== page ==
April 10, 2015
Of all the cooking methods, deep frying is my least preferred. The dishes are more often than not oily, fat, dry and devoid of nutritional value. Needless to say of all the dishes the great food nation Japan has to offer tempura is one I tend to avoid. When I think of tempura, it is a soggy piece of deep fried shrimp acting as stomach filler on top of a bowl of soba or in a bento.
But tempura, when prepared by chefs with decades of experience, is one of Japanese cuisine’s most cherished dishes. In Osaka the most famous place to have a meal of high-end tempura is the Michelin Two-Starred Yotaro Honten (与太呂本店) in Chuo Ward. That’s where I went with for my only proper meal in Osaka on this trip.
I had my hotel reserved a table at 18:00; we arrived 15 minutes late due to difficulty of hailing a cab in the rain. The main floor, with four tables and the cooking station in the corner, was completely empty when we arrived. Two middle aged ladies led us to a corner table and showed us the menu. As we were studying the Japanese menu, the silver-haired, forth-generation owner-chef came over to greet us and recommended the ¥2,500 combo for each of us in addition to a pot of sea bream rice (¥4,600). This was tremendous value for a Michelin-starred restaurant.
Two other tables were filled when the chef returned to show us the raw vegetable and seafood he was about to deep fry. After our approval he returned to the cooking station and began to dip the lightly-battered ingredients into the 170 degree oil one by one with a pair of long metal chopsticks. The quiet dining room was soon filled with a gentle buzzing sound of boiling oil. Each piece was left in the oil over various length depending on its size to ensure the moisture on the surface was properly evaporated while leaving the core ever-slightly undercooked.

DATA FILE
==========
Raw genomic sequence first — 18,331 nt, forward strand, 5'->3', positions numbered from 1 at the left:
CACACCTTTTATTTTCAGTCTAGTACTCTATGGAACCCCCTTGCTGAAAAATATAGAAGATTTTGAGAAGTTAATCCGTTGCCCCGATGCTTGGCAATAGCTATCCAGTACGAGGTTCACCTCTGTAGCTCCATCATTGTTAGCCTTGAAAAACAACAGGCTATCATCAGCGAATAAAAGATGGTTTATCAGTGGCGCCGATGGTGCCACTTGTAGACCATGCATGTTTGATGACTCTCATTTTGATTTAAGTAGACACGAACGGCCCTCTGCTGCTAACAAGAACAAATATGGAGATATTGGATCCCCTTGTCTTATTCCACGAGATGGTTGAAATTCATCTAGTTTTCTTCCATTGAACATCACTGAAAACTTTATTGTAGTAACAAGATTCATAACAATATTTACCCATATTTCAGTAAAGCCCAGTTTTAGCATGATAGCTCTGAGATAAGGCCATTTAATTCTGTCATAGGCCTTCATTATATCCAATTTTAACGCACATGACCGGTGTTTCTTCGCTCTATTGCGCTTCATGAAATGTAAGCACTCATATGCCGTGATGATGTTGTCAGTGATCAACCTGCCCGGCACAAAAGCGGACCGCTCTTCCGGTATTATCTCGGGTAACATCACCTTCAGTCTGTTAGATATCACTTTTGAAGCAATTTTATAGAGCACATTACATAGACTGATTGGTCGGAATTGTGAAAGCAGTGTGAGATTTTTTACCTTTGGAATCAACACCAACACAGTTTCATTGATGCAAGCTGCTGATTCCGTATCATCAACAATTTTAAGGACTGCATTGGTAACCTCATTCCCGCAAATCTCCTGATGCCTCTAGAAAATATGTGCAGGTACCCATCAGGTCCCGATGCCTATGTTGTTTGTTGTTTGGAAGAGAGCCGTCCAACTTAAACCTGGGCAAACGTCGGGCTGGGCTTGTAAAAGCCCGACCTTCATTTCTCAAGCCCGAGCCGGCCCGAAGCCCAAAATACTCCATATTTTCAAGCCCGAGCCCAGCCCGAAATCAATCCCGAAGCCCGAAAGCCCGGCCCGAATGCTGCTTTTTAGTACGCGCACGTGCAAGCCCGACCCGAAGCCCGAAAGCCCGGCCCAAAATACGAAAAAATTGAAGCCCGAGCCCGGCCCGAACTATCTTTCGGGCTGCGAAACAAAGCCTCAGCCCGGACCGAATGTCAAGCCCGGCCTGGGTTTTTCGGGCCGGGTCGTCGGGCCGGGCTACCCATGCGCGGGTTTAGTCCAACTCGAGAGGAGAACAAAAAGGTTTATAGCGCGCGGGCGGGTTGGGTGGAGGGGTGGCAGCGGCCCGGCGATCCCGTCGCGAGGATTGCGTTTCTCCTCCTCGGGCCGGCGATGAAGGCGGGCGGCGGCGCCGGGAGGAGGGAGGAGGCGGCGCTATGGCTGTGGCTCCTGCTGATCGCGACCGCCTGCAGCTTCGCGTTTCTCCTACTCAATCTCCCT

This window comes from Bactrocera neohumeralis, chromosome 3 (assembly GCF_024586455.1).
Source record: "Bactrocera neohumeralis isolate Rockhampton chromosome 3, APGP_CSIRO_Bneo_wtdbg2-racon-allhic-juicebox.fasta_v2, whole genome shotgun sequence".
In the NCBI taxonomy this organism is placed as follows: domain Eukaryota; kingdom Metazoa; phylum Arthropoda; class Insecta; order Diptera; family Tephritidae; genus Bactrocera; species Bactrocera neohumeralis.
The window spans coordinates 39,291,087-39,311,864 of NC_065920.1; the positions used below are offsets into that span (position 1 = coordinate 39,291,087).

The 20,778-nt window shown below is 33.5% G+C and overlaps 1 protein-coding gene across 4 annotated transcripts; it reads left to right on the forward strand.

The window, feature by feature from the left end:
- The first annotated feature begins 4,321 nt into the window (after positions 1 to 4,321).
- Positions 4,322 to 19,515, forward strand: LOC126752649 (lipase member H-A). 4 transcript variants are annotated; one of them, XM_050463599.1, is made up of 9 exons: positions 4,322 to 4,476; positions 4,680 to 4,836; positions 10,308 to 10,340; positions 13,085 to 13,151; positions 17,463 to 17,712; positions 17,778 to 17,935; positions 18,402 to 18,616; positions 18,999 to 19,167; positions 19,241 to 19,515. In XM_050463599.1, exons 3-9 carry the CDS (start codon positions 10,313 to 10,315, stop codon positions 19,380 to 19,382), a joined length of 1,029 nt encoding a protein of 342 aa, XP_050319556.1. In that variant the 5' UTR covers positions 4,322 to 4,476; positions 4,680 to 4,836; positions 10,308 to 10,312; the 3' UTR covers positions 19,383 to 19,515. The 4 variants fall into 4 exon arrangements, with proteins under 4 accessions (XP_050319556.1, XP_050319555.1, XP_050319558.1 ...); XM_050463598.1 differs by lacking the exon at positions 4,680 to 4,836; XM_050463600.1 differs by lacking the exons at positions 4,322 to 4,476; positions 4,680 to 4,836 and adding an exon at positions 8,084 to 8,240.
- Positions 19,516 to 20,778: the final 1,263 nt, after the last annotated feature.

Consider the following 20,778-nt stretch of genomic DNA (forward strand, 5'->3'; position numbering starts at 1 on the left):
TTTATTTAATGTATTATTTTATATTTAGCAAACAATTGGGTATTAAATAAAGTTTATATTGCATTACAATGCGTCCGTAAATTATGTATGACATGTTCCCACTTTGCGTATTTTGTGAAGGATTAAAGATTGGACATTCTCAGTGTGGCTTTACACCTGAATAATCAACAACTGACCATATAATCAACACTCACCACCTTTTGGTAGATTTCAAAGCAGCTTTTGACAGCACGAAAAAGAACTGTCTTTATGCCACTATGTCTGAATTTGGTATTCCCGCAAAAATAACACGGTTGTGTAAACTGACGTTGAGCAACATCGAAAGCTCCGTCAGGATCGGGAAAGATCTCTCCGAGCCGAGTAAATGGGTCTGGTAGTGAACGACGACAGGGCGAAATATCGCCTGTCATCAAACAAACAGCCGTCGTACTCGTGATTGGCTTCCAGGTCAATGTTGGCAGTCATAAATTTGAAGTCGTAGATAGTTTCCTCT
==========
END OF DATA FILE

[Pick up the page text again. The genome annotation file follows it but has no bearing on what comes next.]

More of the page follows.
Soon the tempura appeared on our table on three separate plates; the highlights were prawns, sea eel, Japanese whiting and shrimp paste toast. The batter was soft, like a firmer version of sponge cake, which kept the seafood and vegetable moist and retained the freshness of the ingredients. The shrimp paste taste surprisingly didn’t taste like an oil-soaked piece of bread; it almost felt like it could have come out from an oven. Salt, instead of tempura sauce, was provided as seasoning to avoid dampening the batter.
Following our ten-piece sets was the sea bream rice, the entrée on this night. The whole pot was shown to us first, then it was taken back to the kitchen where the flesh was picked out and the bones discarded.
The rice was cooked in broth and emitted a fine aroma, but the taste was much subtler. The fish was slightly dry but fresh. While I was finishing my bowl I found a piece of bone in the rice – this caught the eye of a waitress, who came over and profusely apologized because it wasn’t supposed to happen.
Overall it was a decent meal. I gained a deeper appreciation for the craft of tempura – the act of deep frying is not to change the ingredient but to enhance its essence – but I find a meal of mostly deep fried food a little too greasy for my taste.
Address: 2-3-14 Koraibashi, Chuo Ward, Osaka
Opening hours: 11:30 – 14:00, 17:00 – 20:00; closed on weekend